What is the difference between the different NFS versions?
Currently the NFS version 2 and NFS version 3 protocols are in use with version 4 under consideration for a standard. There are quite a few differences between version 2 and 3 and some of the more notable ones are:
- Version 2 uses UDP (User Datagram Protocol) in most implementations which does not have guaranteed delivery.
- Version 3 uses TCP (Transmission Control Protocol) that is a software layer to guarantee delivery.
- Version 3 supports use of asynchronous writes to improve performance.
- Version 2 supports 64-bit file sizes (vs. 32 for v2) to allow much larger files.
There are many more differences. A good reference is the Network Appliance Web site where an excellent excerpt from a book is available. This document also contains references for much more detailed information so that you can go as detailed as you would like.
For NFS version 4, there are many proposed changes. The following is a summary from a submitted document:
The NFS version 4 protocol is a further revision of the NFS protocol defined already by versions 2 [RFC1094] and 3 [RFC1813]. It retains the essential characteristics of previous versions: design for easy recovery, independent of transport protocols, operating systems and file systems, simplicity and good performance.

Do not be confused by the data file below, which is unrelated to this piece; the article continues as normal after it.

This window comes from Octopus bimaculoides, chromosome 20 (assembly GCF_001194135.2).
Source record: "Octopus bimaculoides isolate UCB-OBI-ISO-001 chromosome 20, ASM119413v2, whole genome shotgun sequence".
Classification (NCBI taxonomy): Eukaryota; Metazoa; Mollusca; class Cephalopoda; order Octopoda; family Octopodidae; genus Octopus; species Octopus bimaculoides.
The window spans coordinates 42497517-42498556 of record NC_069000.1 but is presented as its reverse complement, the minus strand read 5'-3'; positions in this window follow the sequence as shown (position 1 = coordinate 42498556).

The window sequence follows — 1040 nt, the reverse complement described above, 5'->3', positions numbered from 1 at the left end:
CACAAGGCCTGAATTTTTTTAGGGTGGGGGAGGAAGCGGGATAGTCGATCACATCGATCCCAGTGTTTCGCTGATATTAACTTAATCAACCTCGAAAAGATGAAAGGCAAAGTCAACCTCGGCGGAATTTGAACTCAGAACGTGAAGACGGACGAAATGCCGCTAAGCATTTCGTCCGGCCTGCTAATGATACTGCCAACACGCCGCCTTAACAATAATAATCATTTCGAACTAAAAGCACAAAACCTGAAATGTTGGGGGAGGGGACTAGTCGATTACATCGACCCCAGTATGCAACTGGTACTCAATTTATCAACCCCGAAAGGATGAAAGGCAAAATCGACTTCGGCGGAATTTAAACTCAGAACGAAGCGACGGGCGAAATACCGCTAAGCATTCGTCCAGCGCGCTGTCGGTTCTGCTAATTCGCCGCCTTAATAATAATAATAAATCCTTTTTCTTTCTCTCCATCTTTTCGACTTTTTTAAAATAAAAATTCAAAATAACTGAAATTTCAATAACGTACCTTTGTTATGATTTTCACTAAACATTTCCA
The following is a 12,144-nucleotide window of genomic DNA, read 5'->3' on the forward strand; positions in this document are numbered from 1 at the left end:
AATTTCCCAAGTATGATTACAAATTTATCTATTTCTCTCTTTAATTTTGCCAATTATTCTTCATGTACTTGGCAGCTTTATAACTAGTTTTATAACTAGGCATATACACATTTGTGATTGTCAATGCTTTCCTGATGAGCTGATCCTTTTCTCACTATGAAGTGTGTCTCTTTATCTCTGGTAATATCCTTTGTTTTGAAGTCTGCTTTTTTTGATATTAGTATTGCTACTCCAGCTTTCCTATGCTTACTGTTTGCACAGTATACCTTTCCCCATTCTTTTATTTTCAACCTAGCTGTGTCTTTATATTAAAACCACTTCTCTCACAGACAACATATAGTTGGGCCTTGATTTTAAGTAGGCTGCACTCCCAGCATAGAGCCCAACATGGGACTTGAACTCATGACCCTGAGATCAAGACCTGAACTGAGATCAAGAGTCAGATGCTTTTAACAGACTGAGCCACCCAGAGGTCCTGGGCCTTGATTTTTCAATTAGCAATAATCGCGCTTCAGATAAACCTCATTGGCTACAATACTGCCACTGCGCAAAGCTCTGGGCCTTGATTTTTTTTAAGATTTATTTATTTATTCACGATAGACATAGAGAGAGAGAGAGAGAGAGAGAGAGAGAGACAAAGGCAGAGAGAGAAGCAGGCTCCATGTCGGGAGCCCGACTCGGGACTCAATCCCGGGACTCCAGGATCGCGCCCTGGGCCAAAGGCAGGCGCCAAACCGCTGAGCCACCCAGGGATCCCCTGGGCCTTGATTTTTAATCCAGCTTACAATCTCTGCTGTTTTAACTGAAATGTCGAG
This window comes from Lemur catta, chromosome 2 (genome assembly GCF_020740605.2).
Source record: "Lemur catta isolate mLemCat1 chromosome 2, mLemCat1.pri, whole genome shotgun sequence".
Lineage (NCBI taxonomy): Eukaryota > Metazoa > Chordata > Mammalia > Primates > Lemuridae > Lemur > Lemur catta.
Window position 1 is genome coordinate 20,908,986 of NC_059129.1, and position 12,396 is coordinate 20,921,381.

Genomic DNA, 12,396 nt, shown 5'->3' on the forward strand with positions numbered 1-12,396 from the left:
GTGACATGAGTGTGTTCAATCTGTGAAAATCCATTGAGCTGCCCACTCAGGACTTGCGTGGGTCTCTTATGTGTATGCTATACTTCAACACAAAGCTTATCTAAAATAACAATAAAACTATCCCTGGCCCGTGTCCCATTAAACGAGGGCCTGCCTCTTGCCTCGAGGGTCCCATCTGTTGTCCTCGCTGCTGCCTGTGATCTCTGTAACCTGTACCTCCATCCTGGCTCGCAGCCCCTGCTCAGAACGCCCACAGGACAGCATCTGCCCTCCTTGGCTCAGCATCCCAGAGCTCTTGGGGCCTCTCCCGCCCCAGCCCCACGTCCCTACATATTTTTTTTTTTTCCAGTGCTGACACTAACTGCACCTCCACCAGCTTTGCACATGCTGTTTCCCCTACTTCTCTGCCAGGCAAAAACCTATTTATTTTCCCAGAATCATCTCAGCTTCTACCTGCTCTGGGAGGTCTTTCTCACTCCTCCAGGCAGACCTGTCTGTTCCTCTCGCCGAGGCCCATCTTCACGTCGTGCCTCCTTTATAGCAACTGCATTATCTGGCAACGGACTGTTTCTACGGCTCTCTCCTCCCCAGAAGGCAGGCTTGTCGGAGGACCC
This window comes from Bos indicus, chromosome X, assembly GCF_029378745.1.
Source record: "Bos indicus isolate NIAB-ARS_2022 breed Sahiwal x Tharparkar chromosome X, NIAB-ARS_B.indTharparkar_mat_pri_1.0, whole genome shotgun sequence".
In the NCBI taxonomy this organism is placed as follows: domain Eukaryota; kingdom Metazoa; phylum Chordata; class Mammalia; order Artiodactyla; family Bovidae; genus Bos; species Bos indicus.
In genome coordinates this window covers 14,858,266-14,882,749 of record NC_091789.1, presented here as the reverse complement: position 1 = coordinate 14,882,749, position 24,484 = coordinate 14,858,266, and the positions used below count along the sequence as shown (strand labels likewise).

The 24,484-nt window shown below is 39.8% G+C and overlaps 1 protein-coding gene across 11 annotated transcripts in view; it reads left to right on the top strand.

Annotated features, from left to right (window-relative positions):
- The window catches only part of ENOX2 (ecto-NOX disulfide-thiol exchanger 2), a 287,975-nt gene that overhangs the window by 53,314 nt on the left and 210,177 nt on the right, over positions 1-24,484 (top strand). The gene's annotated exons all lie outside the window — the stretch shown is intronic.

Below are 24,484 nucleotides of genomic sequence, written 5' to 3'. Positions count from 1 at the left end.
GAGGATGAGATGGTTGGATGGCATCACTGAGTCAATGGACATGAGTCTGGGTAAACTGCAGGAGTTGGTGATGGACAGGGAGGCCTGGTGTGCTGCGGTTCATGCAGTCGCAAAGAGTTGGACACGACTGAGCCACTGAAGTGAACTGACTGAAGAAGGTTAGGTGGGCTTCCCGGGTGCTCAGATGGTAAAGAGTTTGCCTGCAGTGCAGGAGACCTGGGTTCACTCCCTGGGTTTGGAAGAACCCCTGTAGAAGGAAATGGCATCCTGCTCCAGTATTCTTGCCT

The NFS version 4 revision has the following goals:
- Improve access and good performance on the Internet. The protocol is designed to transit firewalls easily, perform well where latency is high and bandwidth is low and scale to very large numbers of clients per server.
- Strong security with negotiation built into the protocol. The protocol builds on the work of the ONCRPC working group in supporting the RPCSEC_GSS protocol. Additionally, the NFS version 4 protocol provides a mechanism to allow clients and servers the ability to negotiate security and require clients and servers to support a minimal set of security schemes.
- Good cross-platform interoperability. The protocol features a file system model that provides a useful, common set of features that does not unduly favor one file system or operating system over another.
- Designed for protocol extensions. The protocol is designed to accept standard extensions that do not compromise backward compatibility.
Evaluator Group, Inc.
Editor's note: Do you agree with this expert's response? If you have more to share, post it in one of our .bphAaR2qhqA^0@/searchstorage>discussion forums.
Dig deeper on NAS management
Related Q&A from Randy Kerns
What is the one hidden gotcha that you'd advise users about if they were shopping for an all-flash storage array?continue reading
How much control do you have with all-flash storage arrays? How much control do you have over how arrays handle your data? Do you control the caching?continue reading
Vendors often publish numbers for 'usable' capacity versus 'effective' capacity. Can you explain this and how can you plan flash capacity needs with ...continue reading
Have a question for an expert?
Please add a title for your question
Get answers from a TechTarget expert on whatever's puzzling you.